Giorgio Moroder produced Don’t Go Breaking My Heart, which reached #7 in Britain. RuPaul performed the song with Elton at the Brit Awards in 1994, an event they also co-hosted.
“We recorded the song about a mile from where I went to High School in Atlanta. You can’t make that stuff up. I still see Elton too from time to time. I saw him this year at his Oscar party.”
A second album, a Christmas album, a chat show on VH1, an autobiography, a radio show and a groundbreaking modelling contract with MAC cosmetics followed. Then things went quiet for a while.
“When the talk show ended in 1998 I decided to come to LA and bring myself up to speed on where I was on a human level. I did little gigs here and there, but the focus wasn’t about trying to be the biggest thing. There was a shift socially that found me defending what I did more and more. I hit it big under Clinton and Gore. In that post-Reagan era there was a feeling of ‘let’s open up.’ Those windows come and go. They’re short periods of time. We happen to be in another one right now.”
In 2003 he got another call. His former radio boss had moved stations and wanted to recreate RuPaul’s double-act with Michelle Visage for morning radio.
“I thought: it’s not drag and it’s a lot of money, I’ll do it. So I put another record out and went back to New York. I did another Starrbooty movie and Randy was like: ‘Bitch, you’re back! Now let’s go and tout this TV show idea out there.'”
The TV show was of course, RuPauls’ Drag Race. The show seeks to discover America’s next drag superstar. As with other reality show, contestants are voted off week by week until there’s a winner. The show spawned a spin-off series called Drag U.
“I’m interested in finding myself in other people’s stories. Drag U is about using drag as therapy. We created it after being inundated with letters about Drag Race from women saying: ‘These men are more woman than I would ever be. How can I be like that?'”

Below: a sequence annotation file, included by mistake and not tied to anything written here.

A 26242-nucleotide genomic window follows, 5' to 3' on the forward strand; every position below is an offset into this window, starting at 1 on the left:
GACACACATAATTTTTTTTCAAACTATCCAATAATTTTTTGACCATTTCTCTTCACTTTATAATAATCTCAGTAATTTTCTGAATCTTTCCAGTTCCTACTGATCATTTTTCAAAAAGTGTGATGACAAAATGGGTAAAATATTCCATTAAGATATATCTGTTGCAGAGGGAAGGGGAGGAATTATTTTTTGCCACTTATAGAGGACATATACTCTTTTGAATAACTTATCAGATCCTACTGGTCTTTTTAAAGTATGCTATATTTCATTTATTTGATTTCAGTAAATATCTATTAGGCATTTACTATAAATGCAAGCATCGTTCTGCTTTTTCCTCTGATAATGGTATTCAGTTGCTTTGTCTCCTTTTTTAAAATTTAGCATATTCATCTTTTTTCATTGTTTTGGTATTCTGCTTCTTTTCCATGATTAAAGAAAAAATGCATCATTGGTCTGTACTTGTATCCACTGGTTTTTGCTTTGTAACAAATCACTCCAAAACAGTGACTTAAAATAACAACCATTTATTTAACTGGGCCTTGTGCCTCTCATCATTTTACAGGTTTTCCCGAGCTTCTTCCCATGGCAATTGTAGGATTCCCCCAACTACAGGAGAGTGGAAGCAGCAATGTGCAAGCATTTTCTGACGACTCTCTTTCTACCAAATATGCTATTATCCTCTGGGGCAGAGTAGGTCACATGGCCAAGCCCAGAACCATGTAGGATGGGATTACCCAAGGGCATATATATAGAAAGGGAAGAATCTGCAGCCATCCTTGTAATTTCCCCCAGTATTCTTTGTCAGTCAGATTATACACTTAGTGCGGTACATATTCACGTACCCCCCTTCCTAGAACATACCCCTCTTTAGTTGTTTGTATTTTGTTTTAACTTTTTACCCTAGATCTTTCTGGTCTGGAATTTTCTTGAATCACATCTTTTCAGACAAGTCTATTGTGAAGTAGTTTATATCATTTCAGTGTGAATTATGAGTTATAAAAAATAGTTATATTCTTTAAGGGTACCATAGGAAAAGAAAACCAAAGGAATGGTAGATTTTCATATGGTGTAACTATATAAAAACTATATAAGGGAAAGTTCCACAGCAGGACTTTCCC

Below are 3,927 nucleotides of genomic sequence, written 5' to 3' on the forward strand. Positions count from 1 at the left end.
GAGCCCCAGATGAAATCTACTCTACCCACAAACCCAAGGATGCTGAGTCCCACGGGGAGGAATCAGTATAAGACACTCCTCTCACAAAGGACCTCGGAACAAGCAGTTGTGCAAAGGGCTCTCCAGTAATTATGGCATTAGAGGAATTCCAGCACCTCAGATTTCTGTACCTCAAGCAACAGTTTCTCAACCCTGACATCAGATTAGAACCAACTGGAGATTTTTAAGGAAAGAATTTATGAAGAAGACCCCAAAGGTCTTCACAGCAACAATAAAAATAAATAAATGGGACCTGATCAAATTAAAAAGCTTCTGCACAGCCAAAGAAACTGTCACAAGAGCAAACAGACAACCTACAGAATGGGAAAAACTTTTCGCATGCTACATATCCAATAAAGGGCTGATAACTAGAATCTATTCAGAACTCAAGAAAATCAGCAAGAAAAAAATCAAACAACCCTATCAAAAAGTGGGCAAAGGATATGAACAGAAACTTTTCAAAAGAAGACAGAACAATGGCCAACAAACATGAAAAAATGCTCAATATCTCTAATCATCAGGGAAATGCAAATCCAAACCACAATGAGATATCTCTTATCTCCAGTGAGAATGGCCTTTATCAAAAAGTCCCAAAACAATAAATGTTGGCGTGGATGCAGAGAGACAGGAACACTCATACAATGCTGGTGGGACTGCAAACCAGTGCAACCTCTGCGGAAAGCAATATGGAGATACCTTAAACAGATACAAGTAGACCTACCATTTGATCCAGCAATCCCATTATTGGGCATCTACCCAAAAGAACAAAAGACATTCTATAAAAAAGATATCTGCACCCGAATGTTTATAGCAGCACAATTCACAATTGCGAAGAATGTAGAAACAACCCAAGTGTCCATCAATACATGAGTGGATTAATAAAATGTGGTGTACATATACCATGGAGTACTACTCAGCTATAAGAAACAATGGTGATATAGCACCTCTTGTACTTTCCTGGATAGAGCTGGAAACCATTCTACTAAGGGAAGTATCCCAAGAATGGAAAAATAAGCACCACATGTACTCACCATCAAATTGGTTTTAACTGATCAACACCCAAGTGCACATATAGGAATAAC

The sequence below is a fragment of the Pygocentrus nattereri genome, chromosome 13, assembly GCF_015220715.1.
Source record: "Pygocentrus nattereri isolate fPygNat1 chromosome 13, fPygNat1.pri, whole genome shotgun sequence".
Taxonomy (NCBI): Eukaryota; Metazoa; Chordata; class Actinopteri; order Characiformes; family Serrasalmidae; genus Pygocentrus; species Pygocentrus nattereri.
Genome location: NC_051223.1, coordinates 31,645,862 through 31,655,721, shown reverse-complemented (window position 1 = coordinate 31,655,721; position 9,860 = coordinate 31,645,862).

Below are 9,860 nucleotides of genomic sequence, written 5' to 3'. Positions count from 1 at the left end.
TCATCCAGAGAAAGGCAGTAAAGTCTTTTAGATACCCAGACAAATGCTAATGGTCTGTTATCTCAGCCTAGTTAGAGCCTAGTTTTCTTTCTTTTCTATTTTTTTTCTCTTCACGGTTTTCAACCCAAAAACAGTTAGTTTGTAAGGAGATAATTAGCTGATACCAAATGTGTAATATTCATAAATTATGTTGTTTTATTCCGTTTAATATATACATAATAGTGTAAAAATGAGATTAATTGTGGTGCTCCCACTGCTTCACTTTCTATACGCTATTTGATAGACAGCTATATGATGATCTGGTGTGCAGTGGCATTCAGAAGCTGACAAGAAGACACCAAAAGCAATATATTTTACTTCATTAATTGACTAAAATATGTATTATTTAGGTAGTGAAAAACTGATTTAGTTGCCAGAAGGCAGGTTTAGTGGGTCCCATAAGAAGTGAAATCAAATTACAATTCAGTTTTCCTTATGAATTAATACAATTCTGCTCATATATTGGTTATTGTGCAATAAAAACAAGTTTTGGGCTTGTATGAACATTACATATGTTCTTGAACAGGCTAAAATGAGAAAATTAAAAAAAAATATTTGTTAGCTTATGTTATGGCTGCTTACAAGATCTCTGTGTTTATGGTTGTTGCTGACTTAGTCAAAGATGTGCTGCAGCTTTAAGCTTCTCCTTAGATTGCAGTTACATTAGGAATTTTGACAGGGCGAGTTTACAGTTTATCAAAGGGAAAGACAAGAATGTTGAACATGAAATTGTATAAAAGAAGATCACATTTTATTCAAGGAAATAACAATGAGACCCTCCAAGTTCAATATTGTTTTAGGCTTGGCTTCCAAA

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Focusing on the premise behind Drag Race, I ask if there’s room for another drag superstar in America?
“I hope so,” Ru sighs. “The ego says: if you get a piece of the pizza that means there’s less for me. The truth is the whole world is full of pizza, enough for everyone.”
He’s been back in the recording studio too. 2009’s Champion and 2011’s Glamazon both reached #1 on the iTunes Dance Chart. Now that consumers can buy his music from the privacy of their own home it’s possible his records will gain the wider audience they deserve. I ask him how he explains some people’s aversions to drag.
“I joined Twitter earlier this year and my favourite tweet so far is this: ‘Ego loves identity. Drag mocks identity. Ego hates drag.’ I should have won a f**king Emmy for that tweet alone. None of us are really any of the things our identity would have us believe we are: we’re spiritual beings having a human experience. You’re born naked and the rest is drag.”
I mention the UK’s Paul O’Grady who retired his drag alter ego after 26 years in 2004. Does he harbour any desire to box up his high heels and lay down his make-up brush?
“Will I be in drag for the rest of my life? I have no idea. I think the audience will let me know when it’s time to stop. I’ll keep doing drag so long as I want to and the public want to see me.”